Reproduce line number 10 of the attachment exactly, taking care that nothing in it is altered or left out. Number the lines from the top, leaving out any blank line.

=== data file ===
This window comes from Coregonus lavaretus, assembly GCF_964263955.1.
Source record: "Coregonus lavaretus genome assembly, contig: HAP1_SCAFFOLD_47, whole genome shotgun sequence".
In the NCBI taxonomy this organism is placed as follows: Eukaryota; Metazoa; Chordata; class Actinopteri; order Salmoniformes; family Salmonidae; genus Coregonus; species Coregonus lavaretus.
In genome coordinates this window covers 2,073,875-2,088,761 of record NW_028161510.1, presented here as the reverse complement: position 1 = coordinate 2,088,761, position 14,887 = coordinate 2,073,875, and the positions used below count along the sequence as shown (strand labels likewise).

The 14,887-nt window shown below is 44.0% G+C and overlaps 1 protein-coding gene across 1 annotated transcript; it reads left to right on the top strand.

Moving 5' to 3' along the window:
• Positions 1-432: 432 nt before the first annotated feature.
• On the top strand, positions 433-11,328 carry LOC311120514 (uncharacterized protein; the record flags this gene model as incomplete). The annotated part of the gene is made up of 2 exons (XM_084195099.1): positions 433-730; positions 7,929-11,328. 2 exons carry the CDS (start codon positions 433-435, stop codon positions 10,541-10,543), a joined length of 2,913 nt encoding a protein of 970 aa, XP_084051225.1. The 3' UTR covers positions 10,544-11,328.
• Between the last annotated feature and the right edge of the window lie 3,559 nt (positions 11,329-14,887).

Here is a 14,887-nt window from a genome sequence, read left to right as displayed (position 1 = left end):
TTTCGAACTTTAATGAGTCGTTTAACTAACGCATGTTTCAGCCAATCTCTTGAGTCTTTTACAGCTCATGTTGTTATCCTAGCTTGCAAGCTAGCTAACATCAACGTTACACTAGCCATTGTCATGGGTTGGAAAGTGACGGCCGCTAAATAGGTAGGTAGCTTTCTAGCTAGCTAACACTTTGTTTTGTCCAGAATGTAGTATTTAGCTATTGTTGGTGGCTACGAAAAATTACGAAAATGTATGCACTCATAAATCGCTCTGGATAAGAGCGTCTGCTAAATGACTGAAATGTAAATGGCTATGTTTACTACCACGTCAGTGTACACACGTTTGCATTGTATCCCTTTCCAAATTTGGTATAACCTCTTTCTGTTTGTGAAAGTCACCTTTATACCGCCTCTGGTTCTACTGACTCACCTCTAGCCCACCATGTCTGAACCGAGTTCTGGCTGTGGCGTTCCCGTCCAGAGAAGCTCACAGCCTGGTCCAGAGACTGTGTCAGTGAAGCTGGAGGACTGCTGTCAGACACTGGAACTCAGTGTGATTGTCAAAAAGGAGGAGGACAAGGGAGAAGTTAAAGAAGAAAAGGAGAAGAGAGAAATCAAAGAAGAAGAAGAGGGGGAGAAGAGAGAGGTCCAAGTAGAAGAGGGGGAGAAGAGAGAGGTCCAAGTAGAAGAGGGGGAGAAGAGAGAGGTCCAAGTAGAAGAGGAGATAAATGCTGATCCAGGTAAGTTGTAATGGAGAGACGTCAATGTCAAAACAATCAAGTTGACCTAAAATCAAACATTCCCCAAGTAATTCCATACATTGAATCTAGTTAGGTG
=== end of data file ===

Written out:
Here is a 14,887-nt window from a genome sequence, read left to right as displayed (position 1 = left end):